Author Topic: Payload estimate for allowing routine re-entry  (Read 17213 times)

Offline Oli

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Re: Payload estimate for allowing routine re-entry
« Reply #20 on: 04/30/2016 04:46 pm »
Gentlemen, somebody can comment on new figures on the website SpaceX?
http://www.spacex.com/about/capabilities

28.8t to LEO doesn't seem possible. Future version with Raptor upper stage?

Offline Dmitry_V_home

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Re: Payload estimate for allowing routine re-entry
« Reply #21 on: 04/30/2016 05:00 pm »
Gentlemen, somebody can comment on new figures on the website SpaceX?
http://www.spacex.com/about/capabilities

28.8t to LEO doesn't seem possible. Future version with Raptor upper stage?

I think, everything is much simpler. Perhaps, 28800 kg are a mass of payload together with the second stage in a parking orbit (that is before 2nd ignition of the engine of the second stage). In this case 8300 kg into GTO quite real figure for the expendable rocket.
« Last Edit: 04/30/2016 05:40 pm by Dmitry_V_home »

Offline Oli

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Re: Payload estimate for allowing routine re-entry
« Reply #22 on: 04/30/2016 05:08 pm »
Gentlemen, somebody can comment on new figures on the website SpaceX?
http://www.spacex.com/about/capabilities

28.8t to LEO doesn't seem possible. Future version with Raptor upper stage?

I think, everything is much simpler. Perhaps, 28800 kg are a mass of payload together with the second stage in a parking orbit (that is before yvtory ignition of the engine of the second stage). In this case 8300 kg into GTO quite real figure for the expendable rocket.

Yeah that could work out.

Offline sewebster

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Re: Payload estimate for allowing routine re-entry
« Reply #23 on: 04/30/2016 05:40 pm »
But with a 121t starting mass (after fairing jettison), a 5t empty mass, and a 348 ISP, going from 5.5t to 8.3t means 800 m/s less.  That's too much to reach GTO with only 350 m/s more from the first stage.  A lower empy mass for the second stage only makes this discrepancy worse.

So I'm guessing it's the trajectory.  It must be that ANY recoverable trajectory, not just RLTS, involves more initial lofting, perhaps to get the first stage out out of the atmosphere so it can turn around.  If SpaceX is not recovering, the first stage goes more horizontal and builds up more orbital velocity, and stages at a lower altitude.  This reduces the gravity and pitch losses.

The orbit probably won't be as "high" as for SES-9 either, but I doubt that makes up the difference (I forget the calcs on the extra dV they gave it).

Offline sewebster

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Re: Payload estimate for allowing routine re-entry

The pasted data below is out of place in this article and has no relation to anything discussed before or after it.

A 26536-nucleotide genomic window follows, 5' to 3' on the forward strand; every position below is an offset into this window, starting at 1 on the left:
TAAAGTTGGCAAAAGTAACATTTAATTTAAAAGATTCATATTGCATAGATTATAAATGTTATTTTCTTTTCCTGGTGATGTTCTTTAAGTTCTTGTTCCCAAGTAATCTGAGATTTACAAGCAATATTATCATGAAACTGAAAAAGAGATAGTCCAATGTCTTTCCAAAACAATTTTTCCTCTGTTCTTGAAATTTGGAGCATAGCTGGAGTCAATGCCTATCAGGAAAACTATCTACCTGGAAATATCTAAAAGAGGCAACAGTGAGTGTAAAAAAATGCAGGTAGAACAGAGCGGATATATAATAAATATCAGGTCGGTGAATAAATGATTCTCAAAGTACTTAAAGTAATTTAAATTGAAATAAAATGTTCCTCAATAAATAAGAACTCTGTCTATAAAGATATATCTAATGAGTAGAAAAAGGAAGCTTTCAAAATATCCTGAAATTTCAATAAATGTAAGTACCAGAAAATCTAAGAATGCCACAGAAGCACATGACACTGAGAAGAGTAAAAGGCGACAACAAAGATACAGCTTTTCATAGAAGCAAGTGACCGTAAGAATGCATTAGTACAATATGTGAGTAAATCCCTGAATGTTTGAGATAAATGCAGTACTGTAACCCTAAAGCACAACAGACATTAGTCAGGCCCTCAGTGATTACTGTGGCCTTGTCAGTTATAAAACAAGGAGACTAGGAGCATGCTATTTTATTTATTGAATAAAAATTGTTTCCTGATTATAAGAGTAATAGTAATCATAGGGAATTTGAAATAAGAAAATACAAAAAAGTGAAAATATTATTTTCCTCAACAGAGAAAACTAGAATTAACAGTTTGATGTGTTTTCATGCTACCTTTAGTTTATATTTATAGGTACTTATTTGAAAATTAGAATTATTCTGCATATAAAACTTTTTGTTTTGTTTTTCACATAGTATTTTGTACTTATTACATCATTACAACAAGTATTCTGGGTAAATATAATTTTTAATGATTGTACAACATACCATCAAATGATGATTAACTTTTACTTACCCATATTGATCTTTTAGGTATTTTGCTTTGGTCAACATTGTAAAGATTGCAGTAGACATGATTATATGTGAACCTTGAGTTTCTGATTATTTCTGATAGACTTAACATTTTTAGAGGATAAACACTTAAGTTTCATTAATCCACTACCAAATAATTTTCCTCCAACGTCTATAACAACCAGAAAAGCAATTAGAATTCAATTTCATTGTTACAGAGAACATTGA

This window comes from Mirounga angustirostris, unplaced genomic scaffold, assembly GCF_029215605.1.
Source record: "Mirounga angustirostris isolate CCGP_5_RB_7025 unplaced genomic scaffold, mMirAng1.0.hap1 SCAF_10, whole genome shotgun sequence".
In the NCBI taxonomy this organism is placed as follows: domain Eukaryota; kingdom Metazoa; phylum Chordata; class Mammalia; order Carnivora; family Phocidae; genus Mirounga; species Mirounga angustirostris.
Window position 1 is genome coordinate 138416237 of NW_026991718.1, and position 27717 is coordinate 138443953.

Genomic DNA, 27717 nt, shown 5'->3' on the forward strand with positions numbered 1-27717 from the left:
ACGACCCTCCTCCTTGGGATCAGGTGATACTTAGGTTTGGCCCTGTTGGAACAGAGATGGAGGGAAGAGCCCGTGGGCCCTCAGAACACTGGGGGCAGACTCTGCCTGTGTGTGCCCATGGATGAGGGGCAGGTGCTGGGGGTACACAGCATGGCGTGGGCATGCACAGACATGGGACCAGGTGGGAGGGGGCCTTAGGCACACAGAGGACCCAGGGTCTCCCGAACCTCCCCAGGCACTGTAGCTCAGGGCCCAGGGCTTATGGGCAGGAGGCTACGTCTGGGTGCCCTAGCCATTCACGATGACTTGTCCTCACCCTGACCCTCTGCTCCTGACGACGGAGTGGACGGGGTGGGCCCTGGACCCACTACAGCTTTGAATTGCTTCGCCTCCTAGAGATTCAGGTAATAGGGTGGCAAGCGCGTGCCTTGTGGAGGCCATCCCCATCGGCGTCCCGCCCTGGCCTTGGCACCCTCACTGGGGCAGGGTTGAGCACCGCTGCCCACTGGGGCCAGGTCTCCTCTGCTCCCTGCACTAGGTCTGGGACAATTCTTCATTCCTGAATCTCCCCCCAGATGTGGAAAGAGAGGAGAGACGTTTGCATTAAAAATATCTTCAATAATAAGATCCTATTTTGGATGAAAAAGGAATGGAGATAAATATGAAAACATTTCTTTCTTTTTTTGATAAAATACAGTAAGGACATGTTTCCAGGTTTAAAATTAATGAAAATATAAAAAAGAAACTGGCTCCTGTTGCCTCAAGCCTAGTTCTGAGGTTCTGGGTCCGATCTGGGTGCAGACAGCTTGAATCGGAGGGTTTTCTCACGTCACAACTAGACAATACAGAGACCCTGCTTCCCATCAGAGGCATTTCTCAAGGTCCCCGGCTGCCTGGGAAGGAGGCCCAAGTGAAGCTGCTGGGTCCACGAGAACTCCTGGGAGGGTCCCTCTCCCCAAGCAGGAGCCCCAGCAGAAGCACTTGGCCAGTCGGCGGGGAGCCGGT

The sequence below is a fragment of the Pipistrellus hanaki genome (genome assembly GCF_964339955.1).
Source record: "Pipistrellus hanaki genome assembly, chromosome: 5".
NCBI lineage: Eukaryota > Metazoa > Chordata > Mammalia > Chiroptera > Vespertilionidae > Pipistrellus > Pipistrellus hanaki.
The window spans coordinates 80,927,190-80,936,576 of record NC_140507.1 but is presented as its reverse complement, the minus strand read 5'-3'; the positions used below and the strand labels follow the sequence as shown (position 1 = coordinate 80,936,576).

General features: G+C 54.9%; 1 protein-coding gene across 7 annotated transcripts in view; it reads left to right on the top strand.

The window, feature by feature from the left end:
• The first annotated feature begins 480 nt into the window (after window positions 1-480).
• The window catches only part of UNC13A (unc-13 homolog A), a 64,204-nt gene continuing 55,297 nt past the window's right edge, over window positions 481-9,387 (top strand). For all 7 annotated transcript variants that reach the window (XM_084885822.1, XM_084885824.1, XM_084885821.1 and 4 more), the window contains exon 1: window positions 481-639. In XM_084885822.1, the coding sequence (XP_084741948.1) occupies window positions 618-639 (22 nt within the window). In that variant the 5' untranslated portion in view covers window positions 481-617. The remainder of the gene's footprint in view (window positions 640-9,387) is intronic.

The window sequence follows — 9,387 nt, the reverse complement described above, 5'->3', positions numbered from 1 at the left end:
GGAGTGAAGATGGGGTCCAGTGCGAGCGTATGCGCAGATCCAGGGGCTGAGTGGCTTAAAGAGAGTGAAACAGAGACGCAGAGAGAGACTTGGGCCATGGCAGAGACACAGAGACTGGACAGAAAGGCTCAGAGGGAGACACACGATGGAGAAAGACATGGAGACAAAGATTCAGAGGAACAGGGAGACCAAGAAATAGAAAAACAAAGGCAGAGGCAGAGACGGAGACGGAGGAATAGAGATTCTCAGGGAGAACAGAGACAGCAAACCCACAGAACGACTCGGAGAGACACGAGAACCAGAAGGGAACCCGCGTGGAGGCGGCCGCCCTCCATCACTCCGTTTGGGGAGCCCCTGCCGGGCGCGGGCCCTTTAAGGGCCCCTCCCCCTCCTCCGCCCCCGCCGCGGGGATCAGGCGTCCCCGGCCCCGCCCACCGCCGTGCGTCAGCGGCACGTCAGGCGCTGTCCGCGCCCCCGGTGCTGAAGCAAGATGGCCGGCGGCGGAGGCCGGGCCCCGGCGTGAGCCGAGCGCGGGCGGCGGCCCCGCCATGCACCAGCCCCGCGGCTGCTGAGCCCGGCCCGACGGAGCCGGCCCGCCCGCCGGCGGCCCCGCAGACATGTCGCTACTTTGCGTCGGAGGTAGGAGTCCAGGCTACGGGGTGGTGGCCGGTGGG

« Reply #24 on: 04/30/2016 06:08 pm »
I think, everything is much simpler. Perhaps, 28800 kg are a mass of payload together with the second stage in a parking orbit (that is before 2nd ignition of the engine of the second stage). In this case 8300 kg into GTO quite real figure for the expendable rocket.
By the same logic should be linked 54 tons to LEO and 22 tons to GTO for FH then.

Would they really quote numbers like that? Maybe I don't understand it, but it seems like an irrelevant number to a customer...?

Offline LouScheffer

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Re: Payload estimate for allowing routine re-entry
« Reply #25 on: 04/30/2016 06:42 pm »
What if the customer wants a better orbit (such as the GEO-1500 m/s that Ariane can provide) ?

By my estimate, this requires about 450 m/s more a basic GTO (needs an apogee about 100,000 km).  Using the assumptions that the second stage starts at 121t after fairing jettison, 5t empty mass, then to get the extra 450 m/s:

If a re-usable launch can do 5500 kg to GEO-1800, then it can do 4000 kg to GEO-1500.

If an expendable launch can do 8300 kg to GEO-1800, it can do 6600 kg to GEO-1500.

Offline sewebster

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Re: Payload estimate for allowing routine re-entry
« Reply #26 on: 04/30/2016 07:10 pm »
What if the customer wants a better orbit (such as the GEO-1500 m/s that Ariane can provide) ?

By my estimate, this requires about 450 m/s more a basic GTO (needs an apogee about 100,000 km).  Using the assumptions that the second stage starts at 121t after fairing jettison, 5t empty mass, then to get the extra 450 m/s:

If a re-usable launch can do 5500 kg to GEO-1800, then it can do 4000 kg to GEO-1500.

If an expendable launch can do 8300 kg to GEO-1800, it can do 6600 kg to GEO-1500.

Doesn't it need 300 m/s to go from GEO-1800 to GEO-1500?

Offline rocx

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Re: Payload estimate for allowing routine re-entry
« Reply #27 on: 04/30/2016 07:31 pm »